Ever since I heard about the wire + stocking sculpture, I wanted to try it – what what better way to introduce this unique medium than combining it with self-portrait lesson dedicated to Pablo Picasso. These statues are pretty simple to make (especially for grades 2 and up) but they take a long time to dry. I used acrylic paint and still needed several coats. I’d recommend doing this if you have enough time to let it dry for couple of days before decorating it. Other than that – super fun way to introduce form, discussion about face, proportions and Cubism!
If you want to see more ideas about Cubism, Pablo Picasso and self-portraits, click here.
February issue of arTree magazine is out! Do you want to learn all there is to learn about birds, including Diana’s amazing paper sculptures?
One day Diana was walking on the beach and for the first time in her life she saw a swan. It was fighting with a couple of ducks and its flight and expression was amazing. She was fascinated. As soon as she came home she picked up some paper and tried to capture it while it was fresh I her head. After that she just couldn’t stop.
Learn more about her amazing work and the inspiration behind it! Subscribe today: http://artreekids.com/
See more of Diana’s work at her website!
Today my Little Artists and I talked about colors in motion. We talked about the mobiles they had above their cribs… and that Alexander Calder was the first person who made them, almost a hundred years ago. Why? He loved sculpture but thought that it missed something–movement. So, he tried to find a way to make his sculptures move.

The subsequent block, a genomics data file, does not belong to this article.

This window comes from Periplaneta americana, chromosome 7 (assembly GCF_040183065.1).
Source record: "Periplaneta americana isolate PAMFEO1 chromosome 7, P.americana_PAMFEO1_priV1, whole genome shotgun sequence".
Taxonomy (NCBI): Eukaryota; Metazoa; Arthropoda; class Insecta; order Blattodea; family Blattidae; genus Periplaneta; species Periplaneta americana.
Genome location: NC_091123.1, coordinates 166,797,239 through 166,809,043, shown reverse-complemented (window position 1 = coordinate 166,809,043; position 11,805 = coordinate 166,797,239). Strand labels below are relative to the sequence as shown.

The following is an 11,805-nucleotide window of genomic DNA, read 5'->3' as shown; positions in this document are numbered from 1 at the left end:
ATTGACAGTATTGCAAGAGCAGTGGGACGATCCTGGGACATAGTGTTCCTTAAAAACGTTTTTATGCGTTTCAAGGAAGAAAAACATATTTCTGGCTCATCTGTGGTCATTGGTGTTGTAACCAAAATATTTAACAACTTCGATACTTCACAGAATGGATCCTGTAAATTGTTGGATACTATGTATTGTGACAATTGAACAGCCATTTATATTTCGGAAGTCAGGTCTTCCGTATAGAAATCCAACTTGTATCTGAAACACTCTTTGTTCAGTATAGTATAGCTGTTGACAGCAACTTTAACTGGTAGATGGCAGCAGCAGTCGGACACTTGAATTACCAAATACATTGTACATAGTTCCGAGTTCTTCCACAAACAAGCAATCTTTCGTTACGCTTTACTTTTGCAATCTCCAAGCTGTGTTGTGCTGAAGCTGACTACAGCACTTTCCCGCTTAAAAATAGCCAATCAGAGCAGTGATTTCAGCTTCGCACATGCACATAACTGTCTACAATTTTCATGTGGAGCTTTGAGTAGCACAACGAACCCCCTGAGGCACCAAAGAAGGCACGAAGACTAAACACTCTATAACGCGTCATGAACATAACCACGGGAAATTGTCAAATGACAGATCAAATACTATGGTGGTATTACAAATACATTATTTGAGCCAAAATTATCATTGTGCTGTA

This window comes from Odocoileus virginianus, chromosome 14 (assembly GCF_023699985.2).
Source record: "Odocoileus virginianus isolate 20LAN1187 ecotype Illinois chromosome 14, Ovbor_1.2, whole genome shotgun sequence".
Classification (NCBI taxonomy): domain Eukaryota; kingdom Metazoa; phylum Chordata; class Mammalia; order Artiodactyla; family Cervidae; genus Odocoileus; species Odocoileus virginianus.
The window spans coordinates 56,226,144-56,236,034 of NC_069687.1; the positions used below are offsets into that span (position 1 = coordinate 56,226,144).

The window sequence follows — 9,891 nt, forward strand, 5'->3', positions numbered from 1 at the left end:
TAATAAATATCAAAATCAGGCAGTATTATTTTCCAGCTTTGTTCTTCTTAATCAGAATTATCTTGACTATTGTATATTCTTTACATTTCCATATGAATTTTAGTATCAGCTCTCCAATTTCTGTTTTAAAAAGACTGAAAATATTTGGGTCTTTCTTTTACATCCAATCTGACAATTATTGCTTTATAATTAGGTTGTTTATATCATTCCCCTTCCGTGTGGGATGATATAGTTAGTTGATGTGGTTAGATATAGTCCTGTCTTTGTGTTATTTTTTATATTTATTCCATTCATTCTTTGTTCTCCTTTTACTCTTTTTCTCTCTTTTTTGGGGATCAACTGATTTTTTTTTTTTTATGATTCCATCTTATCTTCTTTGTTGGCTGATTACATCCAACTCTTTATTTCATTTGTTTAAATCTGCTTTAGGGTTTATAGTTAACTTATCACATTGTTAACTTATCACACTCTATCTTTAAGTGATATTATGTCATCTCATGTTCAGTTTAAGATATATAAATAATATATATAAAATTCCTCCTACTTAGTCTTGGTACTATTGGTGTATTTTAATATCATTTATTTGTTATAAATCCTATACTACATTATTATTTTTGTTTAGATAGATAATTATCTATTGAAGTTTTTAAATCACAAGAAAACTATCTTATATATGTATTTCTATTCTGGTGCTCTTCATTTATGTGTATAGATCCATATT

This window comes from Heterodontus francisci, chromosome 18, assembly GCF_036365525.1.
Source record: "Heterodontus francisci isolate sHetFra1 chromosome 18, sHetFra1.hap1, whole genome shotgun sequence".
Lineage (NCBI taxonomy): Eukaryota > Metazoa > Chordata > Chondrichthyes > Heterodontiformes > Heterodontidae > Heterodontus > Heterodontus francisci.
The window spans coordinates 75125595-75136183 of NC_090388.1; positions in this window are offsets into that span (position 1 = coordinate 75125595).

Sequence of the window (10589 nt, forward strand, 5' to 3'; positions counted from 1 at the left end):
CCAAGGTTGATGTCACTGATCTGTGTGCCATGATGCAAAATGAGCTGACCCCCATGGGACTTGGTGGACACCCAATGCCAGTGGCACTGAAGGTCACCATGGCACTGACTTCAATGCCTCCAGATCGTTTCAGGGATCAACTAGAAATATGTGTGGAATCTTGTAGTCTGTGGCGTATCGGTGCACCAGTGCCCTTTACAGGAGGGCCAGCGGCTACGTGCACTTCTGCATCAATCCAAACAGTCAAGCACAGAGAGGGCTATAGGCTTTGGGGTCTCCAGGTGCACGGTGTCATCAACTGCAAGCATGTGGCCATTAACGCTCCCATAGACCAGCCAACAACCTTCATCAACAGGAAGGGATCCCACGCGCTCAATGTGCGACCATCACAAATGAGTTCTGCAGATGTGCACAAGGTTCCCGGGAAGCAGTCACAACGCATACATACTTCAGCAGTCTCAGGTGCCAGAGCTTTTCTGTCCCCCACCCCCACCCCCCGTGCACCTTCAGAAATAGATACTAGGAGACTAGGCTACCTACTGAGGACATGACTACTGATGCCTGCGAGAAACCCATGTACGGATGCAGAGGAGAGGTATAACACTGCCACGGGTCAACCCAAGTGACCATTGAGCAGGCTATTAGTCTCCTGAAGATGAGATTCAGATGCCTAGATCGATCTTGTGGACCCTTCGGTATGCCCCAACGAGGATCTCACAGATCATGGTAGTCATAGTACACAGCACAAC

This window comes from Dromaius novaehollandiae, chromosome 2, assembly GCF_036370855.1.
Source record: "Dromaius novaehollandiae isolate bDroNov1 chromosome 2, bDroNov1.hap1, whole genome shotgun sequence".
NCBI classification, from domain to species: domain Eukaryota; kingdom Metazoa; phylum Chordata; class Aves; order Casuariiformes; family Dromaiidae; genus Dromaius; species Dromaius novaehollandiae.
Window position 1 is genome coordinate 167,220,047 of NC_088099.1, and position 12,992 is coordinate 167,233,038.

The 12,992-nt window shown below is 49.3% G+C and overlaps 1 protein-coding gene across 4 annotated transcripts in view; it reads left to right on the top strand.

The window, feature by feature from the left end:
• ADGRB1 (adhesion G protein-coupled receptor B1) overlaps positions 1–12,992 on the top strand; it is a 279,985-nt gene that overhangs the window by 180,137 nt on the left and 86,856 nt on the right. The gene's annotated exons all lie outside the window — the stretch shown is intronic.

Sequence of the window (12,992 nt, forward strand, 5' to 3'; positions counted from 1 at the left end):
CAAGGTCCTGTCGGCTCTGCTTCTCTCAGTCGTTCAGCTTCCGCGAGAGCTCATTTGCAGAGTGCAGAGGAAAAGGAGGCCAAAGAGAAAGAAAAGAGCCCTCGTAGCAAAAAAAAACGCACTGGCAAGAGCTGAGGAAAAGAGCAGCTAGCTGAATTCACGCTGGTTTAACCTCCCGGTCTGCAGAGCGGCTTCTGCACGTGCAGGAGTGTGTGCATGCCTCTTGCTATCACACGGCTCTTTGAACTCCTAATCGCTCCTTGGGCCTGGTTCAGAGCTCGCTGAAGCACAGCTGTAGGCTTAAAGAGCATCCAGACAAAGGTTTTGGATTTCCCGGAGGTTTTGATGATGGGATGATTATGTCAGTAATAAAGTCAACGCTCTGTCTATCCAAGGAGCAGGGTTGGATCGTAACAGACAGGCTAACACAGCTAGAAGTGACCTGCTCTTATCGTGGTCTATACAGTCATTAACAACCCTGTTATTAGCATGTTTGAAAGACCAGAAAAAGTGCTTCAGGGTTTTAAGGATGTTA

Then we discussed the most important thing when making a mobile: balance.
What is a balance? It’s the way of spreading your weight equally so that you do not fall.
Why is important? If the sculpture was not balanced right, it would drop to one side and would not move much. It needs to be just right so that it moved in the air.
We also balanced ourselves – on our feet, on masking tape on the floor and on bumpy dots.
After that it was time to make a balancing sculpture. We drew pictures on our colorful circles and then folded them in in half. I helped them attach the pipe cleaners inside, made a hole on the top and attached a string. The kids tried to balance it on their finger and then went on to add the fun part: play dough. They worked hard to balance their sculptures so that they did not lean too much to one side. Surprisingly easy for everybody (even the 3-year-olds). It was wonderful!
October issue of arTree magazine is here! And it will make you really hungry!
We will explore food and sculpture with Claes Oldenburg. There will be huge donuts and tiny clay fish, paper hamburgers and clay ones. We will conduct science experiments and play with our food. There is something for everybody, and then some. Plus, this issue has 20% more pages and art projects!
Want to start?
You can buy just this one issue and give it a try. If you enjoy it and want to subscribe, let us know and we will offer a discounted rate $8 instead of $9.99).